In my preliminary research I have come across various articles that will be of great use in my research project. A British study shows that University students are only spending an average of 13 hours per week in classrooms (Shepherd, 2012). Could this figure be the same for students at the University of Wollongong? This study will beneficial to me as a comparative investigation that I can link to my own findings as I engage in my primary research.

Another article I came across that is interesting to note, found on the UOW website, stated that for each hour of face-to-face classes i.e. lectures and tutorials, a student is required to do 3 hours of extra study in their own time (University of Wollongong, 2016). Meaning for myself, I not only have to go to university for 12 hours per week, but am also required to do 36 hours of study per week on top of that. What does this mean for students who spend more time in face-to-face classes?

As I continue to research and investigate my topic I will gain more insight into my whether my question is appropriate or whether I need to reconsider my topic. I will also learn whether I have chosen the correct research methods to provide me with the answers I need in relation to my question. Overall, I aim to gain a greater understanding of the attendance requirements of university students and whether the difficulty of one’s course determines this.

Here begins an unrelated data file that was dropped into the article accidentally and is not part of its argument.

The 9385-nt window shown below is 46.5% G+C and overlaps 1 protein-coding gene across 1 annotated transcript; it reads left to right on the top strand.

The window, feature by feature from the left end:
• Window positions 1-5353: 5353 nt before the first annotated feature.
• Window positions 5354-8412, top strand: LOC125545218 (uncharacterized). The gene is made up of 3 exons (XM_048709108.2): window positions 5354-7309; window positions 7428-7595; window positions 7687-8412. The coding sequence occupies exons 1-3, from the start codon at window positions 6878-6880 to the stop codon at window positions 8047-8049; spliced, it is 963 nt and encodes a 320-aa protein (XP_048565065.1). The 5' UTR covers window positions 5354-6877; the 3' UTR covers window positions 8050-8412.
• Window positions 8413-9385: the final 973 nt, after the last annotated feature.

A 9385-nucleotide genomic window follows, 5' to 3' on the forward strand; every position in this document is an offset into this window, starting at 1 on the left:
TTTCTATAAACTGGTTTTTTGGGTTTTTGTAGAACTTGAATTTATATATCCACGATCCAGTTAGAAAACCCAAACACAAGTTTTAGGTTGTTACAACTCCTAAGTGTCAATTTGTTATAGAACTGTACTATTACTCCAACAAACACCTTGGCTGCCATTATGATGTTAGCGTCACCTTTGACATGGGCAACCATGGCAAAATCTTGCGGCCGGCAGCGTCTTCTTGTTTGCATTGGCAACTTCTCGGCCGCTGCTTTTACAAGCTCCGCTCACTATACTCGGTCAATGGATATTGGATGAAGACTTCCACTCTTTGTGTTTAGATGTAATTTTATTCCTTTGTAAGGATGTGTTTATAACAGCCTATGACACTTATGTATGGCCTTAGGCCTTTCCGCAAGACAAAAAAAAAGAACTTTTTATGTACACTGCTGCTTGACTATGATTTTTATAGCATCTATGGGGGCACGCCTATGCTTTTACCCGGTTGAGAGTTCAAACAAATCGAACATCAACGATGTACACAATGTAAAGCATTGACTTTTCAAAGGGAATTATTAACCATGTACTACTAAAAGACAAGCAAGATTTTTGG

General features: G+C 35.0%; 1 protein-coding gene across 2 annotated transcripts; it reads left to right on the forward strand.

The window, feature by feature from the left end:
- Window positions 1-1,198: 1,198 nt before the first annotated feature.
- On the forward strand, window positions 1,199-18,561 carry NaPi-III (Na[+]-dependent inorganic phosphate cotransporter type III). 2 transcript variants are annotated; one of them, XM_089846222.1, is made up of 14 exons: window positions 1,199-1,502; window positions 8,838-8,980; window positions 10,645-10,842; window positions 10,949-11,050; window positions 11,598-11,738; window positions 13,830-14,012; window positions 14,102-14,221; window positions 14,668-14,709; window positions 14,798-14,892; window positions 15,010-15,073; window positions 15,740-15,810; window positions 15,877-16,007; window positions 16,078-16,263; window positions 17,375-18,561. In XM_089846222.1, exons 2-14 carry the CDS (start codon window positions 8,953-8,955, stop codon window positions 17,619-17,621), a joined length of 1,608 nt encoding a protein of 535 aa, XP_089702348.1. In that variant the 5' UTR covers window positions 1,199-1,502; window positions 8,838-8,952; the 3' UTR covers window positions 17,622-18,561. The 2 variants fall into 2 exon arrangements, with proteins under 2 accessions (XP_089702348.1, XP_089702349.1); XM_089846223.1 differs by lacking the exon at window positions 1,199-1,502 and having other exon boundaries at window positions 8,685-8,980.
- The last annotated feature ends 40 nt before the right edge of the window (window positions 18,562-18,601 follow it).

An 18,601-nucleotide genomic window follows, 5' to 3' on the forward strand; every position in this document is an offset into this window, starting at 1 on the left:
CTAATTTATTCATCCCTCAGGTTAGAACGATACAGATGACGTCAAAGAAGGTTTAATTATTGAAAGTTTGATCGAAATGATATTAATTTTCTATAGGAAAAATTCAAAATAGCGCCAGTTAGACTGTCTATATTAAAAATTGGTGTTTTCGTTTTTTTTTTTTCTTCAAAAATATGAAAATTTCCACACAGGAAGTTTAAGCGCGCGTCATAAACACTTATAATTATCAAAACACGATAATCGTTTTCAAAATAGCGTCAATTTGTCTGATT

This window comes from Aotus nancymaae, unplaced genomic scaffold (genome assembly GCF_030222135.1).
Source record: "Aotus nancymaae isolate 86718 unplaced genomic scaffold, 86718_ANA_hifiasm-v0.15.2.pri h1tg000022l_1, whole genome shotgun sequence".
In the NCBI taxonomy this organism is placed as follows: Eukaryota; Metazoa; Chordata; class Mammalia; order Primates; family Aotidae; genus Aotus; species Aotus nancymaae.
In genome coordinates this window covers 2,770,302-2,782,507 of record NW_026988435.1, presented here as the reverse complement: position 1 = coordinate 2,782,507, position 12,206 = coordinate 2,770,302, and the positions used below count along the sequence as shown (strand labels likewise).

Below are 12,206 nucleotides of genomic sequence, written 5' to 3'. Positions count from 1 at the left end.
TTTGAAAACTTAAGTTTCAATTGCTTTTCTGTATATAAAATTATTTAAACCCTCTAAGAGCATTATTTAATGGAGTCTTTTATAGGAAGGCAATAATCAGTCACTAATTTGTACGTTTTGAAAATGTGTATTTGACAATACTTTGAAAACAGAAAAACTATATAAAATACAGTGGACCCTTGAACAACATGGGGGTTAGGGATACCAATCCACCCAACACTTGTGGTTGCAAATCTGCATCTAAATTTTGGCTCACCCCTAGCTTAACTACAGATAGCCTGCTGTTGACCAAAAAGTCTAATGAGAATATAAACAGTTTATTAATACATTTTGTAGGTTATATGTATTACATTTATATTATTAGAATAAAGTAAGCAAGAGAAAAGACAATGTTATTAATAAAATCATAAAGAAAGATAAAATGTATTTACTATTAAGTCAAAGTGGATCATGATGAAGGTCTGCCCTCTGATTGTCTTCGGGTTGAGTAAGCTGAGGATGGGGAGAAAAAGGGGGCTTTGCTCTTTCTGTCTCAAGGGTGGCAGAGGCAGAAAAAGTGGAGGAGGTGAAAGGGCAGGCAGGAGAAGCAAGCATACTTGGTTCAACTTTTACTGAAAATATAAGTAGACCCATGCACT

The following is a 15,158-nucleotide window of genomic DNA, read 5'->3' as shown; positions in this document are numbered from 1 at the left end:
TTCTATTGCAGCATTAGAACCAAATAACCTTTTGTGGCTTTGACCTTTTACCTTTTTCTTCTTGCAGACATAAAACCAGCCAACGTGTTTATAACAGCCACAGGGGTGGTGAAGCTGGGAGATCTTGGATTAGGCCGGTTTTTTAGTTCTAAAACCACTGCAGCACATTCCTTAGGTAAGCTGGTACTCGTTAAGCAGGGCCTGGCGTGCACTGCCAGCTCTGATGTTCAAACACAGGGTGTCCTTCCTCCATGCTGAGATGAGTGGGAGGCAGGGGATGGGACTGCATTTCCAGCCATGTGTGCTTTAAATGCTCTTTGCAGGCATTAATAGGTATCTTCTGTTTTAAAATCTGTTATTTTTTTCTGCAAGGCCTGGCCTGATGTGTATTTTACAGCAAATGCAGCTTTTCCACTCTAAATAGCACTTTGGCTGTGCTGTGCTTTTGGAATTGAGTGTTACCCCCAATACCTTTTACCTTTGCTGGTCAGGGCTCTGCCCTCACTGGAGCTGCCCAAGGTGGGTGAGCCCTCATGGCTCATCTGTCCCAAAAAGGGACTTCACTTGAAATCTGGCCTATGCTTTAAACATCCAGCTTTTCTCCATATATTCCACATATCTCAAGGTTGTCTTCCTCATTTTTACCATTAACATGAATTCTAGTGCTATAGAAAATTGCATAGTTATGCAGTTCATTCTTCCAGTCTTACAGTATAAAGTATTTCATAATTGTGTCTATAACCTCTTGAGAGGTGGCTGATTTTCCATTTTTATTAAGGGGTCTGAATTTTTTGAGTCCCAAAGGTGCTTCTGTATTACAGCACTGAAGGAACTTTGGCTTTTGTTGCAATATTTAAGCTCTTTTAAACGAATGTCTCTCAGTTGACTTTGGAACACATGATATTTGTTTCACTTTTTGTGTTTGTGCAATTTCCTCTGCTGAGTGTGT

University of Wollongong 2016, Mature Aged Students, University of Wollongong Australia, viewed 24 March 2016

Shepherd, J 2012, ‘University student spend no more time with lecturers than six years ago’, The Guardian, 17 May, viewed 24 March 2016



Curious Minds

I have to admit, I am one of those people who turns to Google whenever I become sick. Coincidentally I became sick last week and once again used ‘ye old faithful Dr. Google’ to research my symptoms.

Runny nose. Check.
Sore throat. Check.
Chesty cough. Check.
Hot and cold flushes. Check.

Great, the internet says I have cancer and might have to get my leg amputated.